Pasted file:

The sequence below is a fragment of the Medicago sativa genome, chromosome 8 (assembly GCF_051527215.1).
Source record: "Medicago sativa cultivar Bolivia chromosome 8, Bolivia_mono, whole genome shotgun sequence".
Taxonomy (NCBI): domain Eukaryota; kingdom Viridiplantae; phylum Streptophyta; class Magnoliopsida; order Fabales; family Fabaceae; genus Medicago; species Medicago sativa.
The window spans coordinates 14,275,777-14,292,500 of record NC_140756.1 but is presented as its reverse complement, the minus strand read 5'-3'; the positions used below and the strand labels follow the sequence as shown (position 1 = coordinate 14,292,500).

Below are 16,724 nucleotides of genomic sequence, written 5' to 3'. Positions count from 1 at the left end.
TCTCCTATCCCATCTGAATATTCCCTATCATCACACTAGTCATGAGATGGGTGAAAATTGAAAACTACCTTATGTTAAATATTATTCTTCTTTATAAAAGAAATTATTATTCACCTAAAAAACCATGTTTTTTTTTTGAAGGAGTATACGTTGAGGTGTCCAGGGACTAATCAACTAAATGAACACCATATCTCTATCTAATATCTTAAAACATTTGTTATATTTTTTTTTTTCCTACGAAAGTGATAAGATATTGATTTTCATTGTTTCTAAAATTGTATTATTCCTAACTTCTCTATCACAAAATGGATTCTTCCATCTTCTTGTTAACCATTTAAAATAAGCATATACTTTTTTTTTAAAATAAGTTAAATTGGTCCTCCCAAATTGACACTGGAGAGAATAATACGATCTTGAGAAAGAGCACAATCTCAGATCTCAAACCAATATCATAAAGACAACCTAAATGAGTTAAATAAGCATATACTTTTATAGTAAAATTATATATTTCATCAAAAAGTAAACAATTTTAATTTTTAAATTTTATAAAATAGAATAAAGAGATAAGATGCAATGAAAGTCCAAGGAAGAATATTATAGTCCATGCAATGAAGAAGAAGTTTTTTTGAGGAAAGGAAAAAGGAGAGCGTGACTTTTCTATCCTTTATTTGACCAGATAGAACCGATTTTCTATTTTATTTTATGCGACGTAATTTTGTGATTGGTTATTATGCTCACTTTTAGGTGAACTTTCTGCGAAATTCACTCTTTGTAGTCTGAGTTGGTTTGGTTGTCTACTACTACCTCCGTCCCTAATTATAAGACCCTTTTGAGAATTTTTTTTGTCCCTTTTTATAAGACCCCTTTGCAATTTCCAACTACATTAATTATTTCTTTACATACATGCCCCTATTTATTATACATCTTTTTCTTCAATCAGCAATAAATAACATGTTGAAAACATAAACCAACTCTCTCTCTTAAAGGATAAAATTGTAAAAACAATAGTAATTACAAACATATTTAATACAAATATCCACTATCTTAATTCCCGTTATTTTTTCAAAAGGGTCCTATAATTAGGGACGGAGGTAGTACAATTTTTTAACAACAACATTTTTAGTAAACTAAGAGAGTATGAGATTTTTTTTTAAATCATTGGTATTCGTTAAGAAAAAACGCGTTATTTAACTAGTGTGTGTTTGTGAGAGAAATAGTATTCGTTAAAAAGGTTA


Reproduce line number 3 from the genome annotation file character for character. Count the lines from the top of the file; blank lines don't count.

Taxonomy (NCBI): domain Eukaryota; kingdom Viridiplantae; phylum Streptophyta; class Magnoliopsida; order Fabales; family Fabaceae; genus Medicago; species Medicago sativa.